Washington Sea Grant Teaches the Practical Skills Needed to Preserve Sustainable Fisheries, Tribal Employment, and Coastal Communities

By Eric Scigliano

The Pacific Northwest’s salmon fishermen faced a crisis. Starting in the early 2000s, cheap Chilean farmed salmon flooded the country, driving down prices for locally sourced, sustainably managed wild fish.

“The West Coast fishermen were no longer able to compete in their traditional high-volume market,” says Fishermen’s News publisher Peter Phillips.

The crisis threatened more than fishermen and their families; fishing is the economic mainstay of many of Washington’s native tribes and other coastal communities.

Enter Washington Sea Grant. Skilled marine field agent Steve Harbell and other WSG staffers have long trained seafood retailers in fish handling and marketing, and taught consumers to be smarter, safer, and more confident seafood shoppers. Now WSG set out to strengthen another link in the seafood supply chain: the embattled fishermen.

Pete Granger, WSG’s seafood industry specialist, was especially well prepared for the challenge. As a teenager growing up on Washington’s Lummi Island, Granger had taken up the ancient technique of reef-net salmon fishing devised by local tribes. After a stint in the 1970s as a WSG field agent, he earned a master’s in business administration, managed a salmon cannery and processing plant in Alaska, led the American High Seas Fisheries Association, and worked as a lobbyist for both wild and farm fisheries.

Harbell and Granger together applied their wealth of contacts and experience to the salmon fleets’ struggle. They helped fishermen from Oregon to Alaska obtain federal trade adjustment assistance, refine their business operations, upgrade their catches’ quality, and market them directly to restaurants and retailers, boosting their margins and building brand cachet.

For the last decade, Granger has helped Phillips stage the Wild Seafood Exchange, an innovative annual conference where fishermen network with each other and with restaurateurs, retailers, and other key customers, and get expert training in marketing and business management.

Meanwhile, WSG colleague Sarah Fisken has been hosting an annual “Lark Lunch” at a prestigious Seattle restaurant, showcasing the distinctive light-fleshed “marbled king salmon” caught by tribal fishers off Washington’s Olympic Peninsula. This promotion, cosponsored by the Northwest Trollers Association and the Makah Tribe, has infused a once less esteemed (though no less tasty) product with romance, bringing marbled king salmon to price parity with the familiar red-fleshed kings.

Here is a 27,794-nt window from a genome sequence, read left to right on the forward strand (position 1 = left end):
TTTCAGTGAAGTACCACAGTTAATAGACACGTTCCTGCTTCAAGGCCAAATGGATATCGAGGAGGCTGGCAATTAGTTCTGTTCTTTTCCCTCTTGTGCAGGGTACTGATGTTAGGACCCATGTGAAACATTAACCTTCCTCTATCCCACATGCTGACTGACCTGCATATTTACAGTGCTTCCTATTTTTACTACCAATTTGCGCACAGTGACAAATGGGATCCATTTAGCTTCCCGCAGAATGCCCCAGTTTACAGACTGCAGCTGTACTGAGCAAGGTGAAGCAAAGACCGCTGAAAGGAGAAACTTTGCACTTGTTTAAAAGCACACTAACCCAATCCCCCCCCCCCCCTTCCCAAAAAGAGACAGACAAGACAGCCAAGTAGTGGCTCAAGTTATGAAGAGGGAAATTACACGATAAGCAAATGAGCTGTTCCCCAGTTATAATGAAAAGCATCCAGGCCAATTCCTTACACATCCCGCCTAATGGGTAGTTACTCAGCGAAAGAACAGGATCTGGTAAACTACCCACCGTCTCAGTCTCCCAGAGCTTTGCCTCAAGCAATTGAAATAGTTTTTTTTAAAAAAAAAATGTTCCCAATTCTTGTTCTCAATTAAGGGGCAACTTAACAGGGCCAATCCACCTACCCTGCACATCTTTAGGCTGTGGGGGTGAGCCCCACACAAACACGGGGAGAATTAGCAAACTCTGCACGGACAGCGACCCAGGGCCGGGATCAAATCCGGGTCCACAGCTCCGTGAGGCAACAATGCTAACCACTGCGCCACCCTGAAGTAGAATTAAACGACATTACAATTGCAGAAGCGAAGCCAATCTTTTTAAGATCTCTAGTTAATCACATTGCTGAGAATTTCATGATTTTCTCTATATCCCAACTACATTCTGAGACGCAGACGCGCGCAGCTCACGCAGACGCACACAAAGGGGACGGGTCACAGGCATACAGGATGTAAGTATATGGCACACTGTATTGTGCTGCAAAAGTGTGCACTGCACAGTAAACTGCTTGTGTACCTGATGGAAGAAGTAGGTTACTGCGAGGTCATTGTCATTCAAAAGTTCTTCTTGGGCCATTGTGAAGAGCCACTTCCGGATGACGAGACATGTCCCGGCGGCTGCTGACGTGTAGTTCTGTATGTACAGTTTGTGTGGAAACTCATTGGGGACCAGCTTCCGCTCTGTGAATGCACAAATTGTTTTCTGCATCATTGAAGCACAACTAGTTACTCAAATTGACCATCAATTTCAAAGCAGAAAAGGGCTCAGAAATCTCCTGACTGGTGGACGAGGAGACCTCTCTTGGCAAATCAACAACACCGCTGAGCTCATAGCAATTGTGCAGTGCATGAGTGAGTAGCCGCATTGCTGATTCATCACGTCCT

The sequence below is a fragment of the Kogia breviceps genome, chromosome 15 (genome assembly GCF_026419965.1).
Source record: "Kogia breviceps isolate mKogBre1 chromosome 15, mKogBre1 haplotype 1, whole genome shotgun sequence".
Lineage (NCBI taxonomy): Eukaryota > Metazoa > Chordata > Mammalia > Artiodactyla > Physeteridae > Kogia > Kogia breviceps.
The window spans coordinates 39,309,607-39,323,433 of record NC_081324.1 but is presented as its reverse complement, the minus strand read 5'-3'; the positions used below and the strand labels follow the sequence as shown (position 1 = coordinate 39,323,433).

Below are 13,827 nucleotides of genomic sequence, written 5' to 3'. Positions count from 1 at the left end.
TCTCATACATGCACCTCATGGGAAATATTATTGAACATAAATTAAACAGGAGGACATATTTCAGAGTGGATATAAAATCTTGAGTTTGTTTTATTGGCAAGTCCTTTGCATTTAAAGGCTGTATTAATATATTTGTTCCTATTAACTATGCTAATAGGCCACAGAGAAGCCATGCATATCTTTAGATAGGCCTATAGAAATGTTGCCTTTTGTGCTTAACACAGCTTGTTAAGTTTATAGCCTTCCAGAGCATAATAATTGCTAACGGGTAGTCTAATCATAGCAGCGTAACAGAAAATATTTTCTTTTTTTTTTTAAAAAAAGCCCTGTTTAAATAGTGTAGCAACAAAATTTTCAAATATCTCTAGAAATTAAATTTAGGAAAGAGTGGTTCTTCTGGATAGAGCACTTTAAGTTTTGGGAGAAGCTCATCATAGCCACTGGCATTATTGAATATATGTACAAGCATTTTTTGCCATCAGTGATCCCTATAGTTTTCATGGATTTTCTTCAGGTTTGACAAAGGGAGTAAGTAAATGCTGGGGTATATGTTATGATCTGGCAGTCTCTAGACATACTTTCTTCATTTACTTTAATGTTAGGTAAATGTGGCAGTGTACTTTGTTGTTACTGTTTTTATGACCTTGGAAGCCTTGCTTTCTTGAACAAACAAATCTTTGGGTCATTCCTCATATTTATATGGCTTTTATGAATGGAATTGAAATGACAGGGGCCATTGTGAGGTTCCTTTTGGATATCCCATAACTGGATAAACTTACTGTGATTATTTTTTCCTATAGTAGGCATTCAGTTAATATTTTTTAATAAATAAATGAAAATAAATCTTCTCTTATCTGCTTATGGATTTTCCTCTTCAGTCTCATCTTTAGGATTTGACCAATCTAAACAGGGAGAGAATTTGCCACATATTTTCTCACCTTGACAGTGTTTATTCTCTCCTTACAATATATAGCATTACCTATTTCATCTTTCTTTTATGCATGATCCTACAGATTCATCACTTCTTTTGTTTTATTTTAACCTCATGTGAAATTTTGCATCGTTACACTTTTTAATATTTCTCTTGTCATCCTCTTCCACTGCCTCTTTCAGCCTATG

But Granger discovered that many tribal fishermen weren’t yet ready to undertake sophisticated marketing: “They first needed to learn how to improve their quality — handling, refrigeration, bleeding.” Since 2009, with support from the Affiliated Tribes of Northwest Indians, he has taught these essentials to more than 400 fishermen in seven tribes.

“Pete’s training was very important in improving seafood handling,” says Nancy Jordan, managing director of the Lummi Tribe’s ventures. Lummi fishermen now receive at least .10 cents a pound more “because they’re delivering better quality,” she adds. Tribes earned premiums of up to 100 percent above standard dock prices.

With better fish to offer, the tribes have upped their marketing game, deploying everything from polished web and printed promotions to their own seafood shops. The Nisqually have succeeded so well that they also market 10 other tribes’ catches, including walleye pike from Minnesota’s Red Lake Nation, supplying 14 casinos from Washington to Arizona plus the West Coast’s largest caterer.

“We’ll pay top prices because we know we’re going to get top-quality fish — $3 for king salmon in the round, when others were paying $1.50,” says Rick Thomas, the Nisqually Tribe’s seafood marketing coordinator. “Pete was really an integral part of this direct marketing effort, not just for the Nisqually but for all the tribes.”

Aided by Granger, the Lummi and Nisqually have launched their own retail shops, selling not just fresh fish but value-added products such as fishermen’s stew. The goal is to boost tribal employment and skills, as well as sales. As Pete Granger, a fisherman himself, knows well, it’s not just about the fish. It’s about the people.